In Sun Prairie, Full Mile Beer Co. & Kitchen, which made it’s first batch of beer last week, is building a two-story brewpub and event center with a rooftop patio across the street from Market Street Diner and just around the corner from Right Bauer.
Driftless Brewing Co. in the Crawford County village of Soldier’s Grove is now closed while it undergoes a $1.1 million expansion while in Baraboo, plans are underway for a brewpub in the Al. Ringling Mansion, that is also being transformed into an inn, in the city’s downtown. Plans for the Al. Ringling Brewing Co. call for a seven-barrel brewhouse and at least one beer from a Ringling family recipe.
In Madison, Union Corners Brew Pub is being built on Winnebago Street on Madison’s East Side while Delta Beer Lab is under construction at 167 E. Badger Road on the city’s South Side. The Delta project, founded by Tim Piotrowski, is designed to not only produce craft beer but serve as a social hub for ongoing local community initiatives and nonprofit causes with communal seating and serving those in and around the Novation Campus.
“Our vision is to be a laboratory for excellence in beer, relationships and society,” said Piotrowski, the former head brewer at The Freehouse and Rock Bottom breweries in Minneapolis. “We want to bring people together through quality, local, craft beer without barriers to gender, race or sexual orientation.”
At Right Bauer, McNally, Beckman and three other partners purchased the building just five hours before a natural gas explosion on July 10 in the city’s downtown that killed a firefighter/bar owner, destroyed or damaged several other buildings and created a detour around the blast site that remains today. The remodeling of the 2,000-square-foot space that holds Right Bauer was not delayed by the blast but the building’s front windows were shattered. Most recently the spot was a restaurant but was originally constructed for a hardware store.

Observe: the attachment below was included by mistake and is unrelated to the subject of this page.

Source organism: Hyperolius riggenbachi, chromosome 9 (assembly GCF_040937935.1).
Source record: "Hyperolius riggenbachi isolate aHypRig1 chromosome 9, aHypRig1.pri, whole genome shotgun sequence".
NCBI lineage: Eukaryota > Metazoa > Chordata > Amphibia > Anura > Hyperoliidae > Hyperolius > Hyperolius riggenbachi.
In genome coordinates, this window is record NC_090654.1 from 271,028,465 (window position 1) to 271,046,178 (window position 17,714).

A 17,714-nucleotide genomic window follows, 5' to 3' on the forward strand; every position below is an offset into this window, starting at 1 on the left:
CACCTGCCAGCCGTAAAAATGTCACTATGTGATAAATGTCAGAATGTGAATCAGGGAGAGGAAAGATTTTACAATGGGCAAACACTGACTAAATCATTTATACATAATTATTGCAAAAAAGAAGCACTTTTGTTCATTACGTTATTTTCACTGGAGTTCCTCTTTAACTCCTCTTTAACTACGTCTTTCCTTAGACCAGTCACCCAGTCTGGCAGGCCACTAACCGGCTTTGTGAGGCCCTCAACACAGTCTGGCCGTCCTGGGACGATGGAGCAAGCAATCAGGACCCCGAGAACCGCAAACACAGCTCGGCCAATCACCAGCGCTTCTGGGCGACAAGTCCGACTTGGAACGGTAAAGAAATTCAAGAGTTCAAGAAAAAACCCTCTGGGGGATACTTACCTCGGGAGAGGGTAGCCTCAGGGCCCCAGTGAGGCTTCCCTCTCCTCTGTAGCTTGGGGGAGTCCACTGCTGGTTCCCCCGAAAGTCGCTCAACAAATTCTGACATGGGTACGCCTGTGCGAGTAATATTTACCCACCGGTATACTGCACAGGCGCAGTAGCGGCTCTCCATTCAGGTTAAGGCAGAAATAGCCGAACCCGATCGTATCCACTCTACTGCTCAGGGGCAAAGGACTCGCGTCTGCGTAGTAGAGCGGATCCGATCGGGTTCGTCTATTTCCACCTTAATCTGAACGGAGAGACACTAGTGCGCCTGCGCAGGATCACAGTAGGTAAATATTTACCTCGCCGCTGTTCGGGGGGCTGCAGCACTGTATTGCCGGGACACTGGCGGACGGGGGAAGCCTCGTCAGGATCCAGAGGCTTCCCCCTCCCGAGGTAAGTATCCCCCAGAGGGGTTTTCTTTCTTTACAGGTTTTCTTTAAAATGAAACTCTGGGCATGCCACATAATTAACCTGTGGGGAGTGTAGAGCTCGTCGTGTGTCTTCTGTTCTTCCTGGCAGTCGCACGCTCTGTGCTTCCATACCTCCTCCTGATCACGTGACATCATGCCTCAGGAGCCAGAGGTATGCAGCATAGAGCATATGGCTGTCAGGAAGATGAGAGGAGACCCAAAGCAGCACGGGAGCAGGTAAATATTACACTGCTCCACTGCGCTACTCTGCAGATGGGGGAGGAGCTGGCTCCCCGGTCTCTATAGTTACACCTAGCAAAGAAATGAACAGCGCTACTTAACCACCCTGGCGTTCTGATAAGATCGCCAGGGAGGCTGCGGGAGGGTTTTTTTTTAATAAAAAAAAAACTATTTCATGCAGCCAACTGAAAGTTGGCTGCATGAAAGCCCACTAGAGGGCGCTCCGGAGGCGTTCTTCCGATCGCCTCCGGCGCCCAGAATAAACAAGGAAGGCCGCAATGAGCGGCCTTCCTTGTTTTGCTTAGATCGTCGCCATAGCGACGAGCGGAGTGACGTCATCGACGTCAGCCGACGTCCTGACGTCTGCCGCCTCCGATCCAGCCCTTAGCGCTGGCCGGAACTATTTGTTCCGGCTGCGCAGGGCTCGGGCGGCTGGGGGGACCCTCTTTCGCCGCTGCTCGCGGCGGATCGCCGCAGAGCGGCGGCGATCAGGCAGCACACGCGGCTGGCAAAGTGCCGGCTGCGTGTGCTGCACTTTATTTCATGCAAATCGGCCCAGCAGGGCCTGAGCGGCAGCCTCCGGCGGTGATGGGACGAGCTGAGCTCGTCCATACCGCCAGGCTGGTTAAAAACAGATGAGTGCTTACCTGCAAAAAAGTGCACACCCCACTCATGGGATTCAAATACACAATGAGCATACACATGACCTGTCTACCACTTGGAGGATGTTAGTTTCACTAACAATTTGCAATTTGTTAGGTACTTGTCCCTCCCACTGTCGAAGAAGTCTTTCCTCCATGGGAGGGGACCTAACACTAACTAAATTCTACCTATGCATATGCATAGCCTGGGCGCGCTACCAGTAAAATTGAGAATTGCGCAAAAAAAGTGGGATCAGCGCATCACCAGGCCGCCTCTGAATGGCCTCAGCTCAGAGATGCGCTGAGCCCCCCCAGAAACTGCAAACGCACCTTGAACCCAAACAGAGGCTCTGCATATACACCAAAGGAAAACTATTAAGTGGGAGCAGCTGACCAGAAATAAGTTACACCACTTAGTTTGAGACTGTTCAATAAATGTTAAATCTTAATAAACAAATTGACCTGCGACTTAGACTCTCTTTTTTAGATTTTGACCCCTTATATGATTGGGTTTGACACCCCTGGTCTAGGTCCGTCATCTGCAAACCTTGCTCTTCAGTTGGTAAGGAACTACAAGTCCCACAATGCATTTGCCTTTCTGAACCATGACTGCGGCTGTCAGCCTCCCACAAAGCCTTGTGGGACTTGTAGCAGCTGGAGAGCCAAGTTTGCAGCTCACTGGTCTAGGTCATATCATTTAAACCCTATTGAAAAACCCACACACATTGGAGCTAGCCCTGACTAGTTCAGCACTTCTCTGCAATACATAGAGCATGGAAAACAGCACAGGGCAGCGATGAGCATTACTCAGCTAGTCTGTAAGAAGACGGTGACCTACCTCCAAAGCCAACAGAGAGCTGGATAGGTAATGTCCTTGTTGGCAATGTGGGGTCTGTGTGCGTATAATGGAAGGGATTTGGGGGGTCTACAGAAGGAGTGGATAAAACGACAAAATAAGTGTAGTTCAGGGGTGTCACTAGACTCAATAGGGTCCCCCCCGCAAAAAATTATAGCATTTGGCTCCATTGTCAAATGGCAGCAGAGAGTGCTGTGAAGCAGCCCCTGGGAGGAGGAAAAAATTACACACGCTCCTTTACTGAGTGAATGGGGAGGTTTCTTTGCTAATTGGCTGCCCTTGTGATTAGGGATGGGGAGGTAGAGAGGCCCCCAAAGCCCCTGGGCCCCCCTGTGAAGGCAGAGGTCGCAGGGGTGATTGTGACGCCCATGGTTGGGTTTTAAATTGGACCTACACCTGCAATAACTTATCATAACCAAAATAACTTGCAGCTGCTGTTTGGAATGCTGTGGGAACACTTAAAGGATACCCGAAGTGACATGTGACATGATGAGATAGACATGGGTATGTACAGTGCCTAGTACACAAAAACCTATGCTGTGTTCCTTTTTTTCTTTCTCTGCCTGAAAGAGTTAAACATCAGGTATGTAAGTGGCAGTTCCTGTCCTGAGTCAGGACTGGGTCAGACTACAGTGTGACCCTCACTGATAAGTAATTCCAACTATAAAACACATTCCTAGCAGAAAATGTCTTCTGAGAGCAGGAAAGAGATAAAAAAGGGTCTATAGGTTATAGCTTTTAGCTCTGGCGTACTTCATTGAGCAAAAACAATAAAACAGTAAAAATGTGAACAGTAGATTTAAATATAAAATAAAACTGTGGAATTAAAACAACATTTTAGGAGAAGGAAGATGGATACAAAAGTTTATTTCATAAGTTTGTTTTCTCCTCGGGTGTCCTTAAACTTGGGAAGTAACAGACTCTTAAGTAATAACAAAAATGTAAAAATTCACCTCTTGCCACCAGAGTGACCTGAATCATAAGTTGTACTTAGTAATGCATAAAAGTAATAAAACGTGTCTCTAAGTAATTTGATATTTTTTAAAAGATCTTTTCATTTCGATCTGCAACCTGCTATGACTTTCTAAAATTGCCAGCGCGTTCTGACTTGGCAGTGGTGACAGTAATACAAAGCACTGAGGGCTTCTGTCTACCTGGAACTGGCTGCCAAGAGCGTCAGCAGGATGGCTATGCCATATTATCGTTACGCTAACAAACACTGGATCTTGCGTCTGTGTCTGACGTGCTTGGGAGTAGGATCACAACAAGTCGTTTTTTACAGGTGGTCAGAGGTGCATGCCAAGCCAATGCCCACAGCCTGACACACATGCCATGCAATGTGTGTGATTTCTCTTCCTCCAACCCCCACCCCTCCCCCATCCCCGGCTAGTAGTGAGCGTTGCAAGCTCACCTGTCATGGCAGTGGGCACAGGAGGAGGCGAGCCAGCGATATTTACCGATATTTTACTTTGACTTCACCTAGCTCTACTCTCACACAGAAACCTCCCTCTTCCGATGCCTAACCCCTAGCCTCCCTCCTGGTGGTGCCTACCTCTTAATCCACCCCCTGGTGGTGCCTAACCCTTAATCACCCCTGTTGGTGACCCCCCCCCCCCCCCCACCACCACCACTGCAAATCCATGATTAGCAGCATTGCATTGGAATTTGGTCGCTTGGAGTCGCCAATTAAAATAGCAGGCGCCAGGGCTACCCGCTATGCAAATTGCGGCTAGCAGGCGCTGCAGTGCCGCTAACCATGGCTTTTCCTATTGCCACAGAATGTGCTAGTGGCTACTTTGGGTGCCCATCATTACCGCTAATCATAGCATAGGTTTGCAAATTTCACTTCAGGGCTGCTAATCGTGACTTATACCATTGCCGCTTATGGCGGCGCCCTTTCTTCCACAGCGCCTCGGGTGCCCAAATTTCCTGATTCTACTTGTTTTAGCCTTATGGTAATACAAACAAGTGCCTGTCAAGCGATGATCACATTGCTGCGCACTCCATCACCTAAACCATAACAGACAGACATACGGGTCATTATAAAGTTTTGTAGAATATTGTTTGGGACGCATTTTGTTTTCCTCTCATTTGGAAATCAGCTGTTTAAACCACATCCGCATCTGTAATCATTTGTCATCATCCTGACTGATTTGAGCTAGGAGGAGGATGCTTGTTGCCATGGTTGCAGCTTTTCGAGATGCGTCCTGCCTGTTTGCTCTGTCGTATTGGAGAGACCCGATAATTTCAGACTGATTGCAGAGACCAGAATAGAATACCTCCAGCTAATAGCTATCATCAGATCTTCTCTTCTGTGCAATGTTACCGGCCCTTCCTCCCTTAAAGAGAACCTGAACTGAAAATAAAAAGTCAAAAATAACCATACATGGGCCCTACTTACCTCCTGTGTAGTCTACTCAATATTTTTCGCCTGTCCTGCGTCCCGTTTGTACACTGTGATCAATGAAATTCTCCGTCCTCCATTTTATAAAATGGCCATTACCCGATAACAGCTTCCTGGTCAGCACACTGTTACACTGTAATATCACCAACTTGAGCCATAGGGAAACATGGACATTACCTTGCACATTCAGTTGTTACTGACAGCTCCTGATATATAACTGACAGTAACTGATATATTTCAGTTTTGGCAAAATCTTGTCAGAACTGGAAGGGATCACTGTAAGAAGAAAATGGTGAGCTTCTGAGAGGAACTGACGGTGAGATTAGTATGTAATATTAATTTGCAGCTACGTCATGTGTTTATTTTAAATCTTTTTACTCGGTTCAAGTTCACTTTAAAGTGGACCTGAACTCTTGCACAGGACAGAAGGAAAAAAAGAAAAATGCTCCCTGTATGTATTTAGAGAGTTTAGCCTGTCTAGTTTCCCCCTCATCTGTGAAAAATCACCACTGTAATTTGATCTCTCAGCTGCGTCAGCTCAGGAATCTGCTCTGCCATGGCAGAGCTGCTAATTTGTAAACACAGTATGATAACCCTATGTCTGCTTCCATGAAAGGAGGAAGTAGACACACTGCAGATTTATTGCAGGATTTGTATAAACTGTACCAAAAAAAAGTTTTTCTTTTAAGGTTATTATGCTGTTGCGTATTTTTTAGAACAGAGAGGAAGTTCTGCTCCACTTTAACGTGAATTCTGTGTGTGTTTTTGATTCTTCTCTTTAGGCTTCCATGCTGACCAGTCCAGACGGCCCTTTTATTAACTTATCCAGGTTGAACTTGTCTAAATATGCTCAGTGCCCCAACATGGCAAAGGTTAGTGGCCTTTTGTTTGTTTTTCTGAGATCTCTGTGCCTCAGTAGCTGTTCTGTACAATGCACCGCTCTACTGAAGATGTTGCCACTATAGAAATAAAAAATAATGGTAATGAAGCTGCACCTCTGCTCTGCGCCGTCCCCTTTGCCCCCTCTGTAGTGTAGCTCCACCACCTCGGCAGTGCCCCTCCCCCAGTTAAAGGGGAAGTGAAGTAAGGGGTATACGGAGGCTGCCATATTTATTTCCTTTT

The brewpub features hardwood floors, a small kitchen that doubles as the brewery where beer is typically made on Mondays when the business is closed. Fermentation of the beer — which will include an IPA, Belgian tripel and an oatmeal stout — is done in the basement.
There are no televisions in the brewpub but board games are offered and can be played around long communal tables made from some of the 36 bowling lanes removed from Schwoegler’s Park Towne Lanes in Madison after storm water in August flooded the bowling center, located next door to a detention pond.
“Sun Prairie is just growing so fast,” McNally said. “We really like the downtown area. I feel really lucky to get this place.”
McNally, who began homebrewing about 14 years ago with his brother, Terrance, was a bartender at Alt Brew and had worked at J.T. Whitney’s in Madison, which is now home to Vintage on Whitney Way. At Right Bauer, a reference to the card game euchre, Martin McNally makes the beer and is already talking with the owners of Full Mile about collaboration brews. Beckman runs the front of the house and Terrance does the cooking.